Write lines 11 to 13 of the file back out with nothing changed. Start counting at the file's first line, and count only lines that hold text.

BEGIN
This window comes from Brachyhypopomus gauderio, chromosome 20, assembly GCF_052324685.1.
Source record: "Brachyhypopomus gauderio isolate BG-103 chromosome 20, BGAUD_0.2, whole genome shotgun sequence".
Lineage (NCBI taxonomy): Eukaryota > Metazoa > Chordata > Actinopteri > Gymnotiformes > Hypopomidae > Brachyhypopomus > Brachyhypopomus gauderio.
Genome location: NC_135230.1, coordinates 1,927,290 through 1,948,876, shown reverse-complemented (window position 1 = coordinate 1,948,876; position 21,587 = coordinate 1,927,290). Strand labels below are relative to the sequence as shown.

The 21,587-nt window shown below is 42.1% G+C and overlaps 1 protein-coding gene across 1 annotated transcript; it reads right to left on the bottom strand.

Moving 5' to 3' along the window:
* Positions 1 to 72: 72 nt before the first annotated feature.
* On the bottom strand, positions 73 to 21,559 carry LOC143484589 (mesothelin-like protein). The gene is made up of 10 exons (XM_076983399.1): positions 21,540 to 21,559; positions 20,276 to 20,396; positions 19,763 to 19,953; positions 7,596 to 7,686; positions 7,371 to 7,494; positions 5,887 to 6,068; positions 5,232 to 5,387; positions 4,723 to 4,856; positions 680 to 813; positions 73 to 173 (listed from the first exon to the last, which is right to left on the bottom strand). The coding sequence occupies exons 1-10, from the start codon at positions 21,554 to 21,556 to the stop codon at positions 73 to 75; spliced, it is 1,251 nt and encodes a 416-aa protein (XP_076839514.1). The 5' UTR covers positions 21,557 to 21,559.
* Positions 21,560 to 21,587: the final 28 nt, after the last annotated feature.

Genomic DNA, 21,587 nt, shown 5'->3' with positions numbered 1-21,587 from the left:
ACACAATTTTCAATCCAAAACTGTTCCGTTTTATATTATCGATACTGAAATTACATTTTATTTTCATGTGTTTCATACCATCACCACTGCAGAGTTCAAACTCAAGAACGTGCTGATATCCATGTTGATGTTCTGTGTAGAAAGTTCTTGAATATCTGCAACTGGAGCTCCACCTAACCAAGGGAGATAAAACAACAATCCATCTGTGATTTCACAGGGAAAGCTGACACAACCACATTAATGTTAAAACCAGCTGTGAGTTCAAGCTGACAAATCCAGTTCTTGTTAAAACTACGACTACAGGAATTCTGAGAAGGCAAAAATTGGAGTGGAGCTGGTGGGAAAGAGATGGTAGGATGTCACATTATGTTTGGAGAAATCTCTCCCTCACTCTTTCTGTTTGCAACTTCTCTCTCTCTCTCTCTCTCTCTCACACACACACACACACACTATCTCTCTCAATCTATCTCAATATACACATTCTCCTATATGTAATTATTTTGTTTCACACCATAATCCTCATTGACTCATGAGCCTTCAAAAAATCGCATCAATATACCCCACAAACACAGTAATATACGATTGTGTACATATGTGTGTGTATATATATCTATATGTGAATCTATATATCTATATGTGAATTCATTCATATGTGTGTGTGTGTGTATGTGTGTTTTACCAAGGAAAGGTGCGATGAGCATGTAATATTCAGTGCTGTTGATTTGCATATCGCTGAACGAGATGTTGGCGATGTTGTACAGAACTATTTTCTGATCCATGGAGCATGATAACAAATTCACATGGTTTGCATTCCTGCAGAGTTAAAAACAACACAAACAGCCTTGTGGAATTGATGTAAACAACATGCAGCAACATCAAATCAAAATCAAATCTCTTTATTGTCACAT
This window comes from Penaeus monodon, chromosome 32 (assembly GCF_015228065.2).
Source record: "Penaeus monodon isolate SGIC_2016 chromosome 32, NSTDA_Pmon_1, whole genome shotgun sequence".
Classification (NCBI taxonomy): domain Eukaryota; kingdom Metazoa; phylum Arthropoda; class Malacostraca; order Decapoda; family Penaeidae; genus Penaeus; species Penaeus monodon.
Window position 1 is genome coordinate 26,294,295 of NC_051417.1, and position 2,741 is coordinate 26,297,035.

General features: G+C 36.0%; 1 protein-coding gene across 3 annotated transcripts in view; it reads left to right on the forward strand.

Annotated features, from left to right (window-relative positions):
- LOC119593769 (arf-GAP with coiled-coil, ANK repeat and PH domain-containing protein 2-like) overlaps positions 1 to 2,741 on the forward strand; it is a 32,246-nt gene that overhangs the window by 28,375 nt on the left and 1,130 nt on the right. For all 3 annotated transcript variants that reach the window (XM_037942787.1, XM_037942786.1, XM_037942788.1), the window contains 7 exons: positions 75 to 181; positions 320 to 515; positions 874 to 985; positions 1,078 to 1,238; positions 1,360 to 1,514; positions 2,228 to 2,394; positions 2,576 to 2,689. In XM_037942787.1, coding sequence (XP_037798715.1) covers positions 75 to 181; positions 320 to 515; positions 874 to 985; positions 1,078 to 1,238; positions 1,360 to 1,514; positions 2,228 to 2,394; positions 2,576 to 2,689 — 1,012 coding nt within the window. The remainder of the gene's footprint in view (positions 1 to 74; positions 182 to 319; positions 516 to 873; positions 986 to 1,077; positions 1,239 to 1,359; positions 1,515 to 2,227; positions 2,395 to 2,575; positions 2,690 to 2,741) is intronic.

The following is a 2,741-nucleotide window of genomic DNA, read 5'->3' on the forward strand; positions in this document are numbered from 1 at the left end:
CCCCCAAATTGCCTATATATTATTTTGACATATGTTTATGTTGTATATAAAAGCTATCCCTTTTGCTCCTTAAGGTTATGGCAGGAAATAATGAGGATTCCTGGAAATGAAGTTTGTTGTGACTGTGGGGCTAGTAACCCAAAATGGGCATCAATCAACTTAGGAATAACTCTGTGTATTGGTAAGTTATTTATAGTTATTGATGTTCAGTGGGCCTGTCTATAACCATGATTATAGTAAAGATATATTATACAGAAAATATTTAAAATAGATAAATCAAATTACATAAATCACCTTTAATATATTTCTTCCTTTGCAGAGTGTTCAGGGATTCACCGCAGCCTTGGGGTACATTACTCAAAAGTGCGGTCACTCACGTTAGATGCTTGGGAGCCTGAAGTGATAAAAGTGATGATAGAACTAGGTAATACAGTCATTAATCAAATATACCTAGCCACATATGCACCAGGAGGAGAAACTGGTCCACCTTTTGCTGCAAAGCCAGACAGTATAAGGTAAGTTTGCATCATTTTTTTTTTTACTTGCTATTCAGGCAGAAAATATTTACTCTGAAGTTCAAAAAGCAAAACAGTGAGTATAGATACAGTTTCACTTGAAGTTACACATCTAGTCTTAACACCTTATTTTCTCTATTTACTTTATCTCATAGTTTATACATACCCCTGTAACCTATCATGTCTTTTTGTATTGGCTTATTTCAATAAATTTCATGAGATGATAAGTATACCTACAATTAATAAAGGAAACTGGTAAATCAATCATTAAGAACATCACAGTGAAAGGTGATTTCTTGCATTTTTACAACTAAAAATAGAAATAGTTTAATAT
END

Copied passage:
ACACAATTTTCAATCCAAAACTGTTCCGTTTTATATTATCGATACTGAAATTACATTTTATTTTCATGTGTTTCATACCATCACCACTGCAGAGTTCAAACTCAAGAACGTGCTGATATCCATGTTGATGTTCTGTGTAGAAAGTTCTTGAATATCTGCAACTGGAGCTCCACCTAACCAAGGGAGATAAAACAACAATCCATCTGTGATTTCACAGGGAAAGCTGACACAACCACATTAATGTTAAAACCAGCTGTGAGTTCAAGCTGACAAATCCAGTTCTTGTTAAAACTACGACTACAGGAATTCTGAGAAGGCAAAAATTGGAGTGGAGCTGGTGGGAAAGAGATGGTAGGATGTCACATTATGTTTGGAGAAATCTCTCCCTCACTCTTTCTGTTTGCAACTTCTCTCTCTCTCTCTCTCTCTCTCACACACACACACACACACTATCTCTCTCAATCTATCTCAATATACACATTCTCCTATATGTAATTATTTTGTTTCACACCATAATCCTCATTGACTCATGAGCCTTCAAAAAATCGCATCAATATACCCCACAAACACAGTAATATACGATTGTGTACATATGTGTGTGTATATATATCTATATGTGAATCTATATATCTATATGTGAATTCATTCATATGTGTGTGTGTGTGTATGTGTGTTTTACCAAGGAAAGGTGCGATGAGCATGTAATATTCAGTGCTGTTGATTTGCATATCGCTGAACGAGATGTTGGCGATGTTGTACAGAACTATTTTCTGATCCATGGAGCATGATAACAAATTCACATGGTTTGCATTCCTGCAGAGTTAAAAACAACACAAACAGCCTTGTGGAATTGATGTAAACAACATGCAGCAACATCAAATCAAAATCAAATCTCTTTATTGTCACAT
This window comes from Penaeus monodon, chromosome 32 (assembly GCF_015228065.2).
Source record: "Penaeus monodon isolate SGIC_2016 chromosome 32, NSTDA_Pmon_1, whole genome shotgun sequence".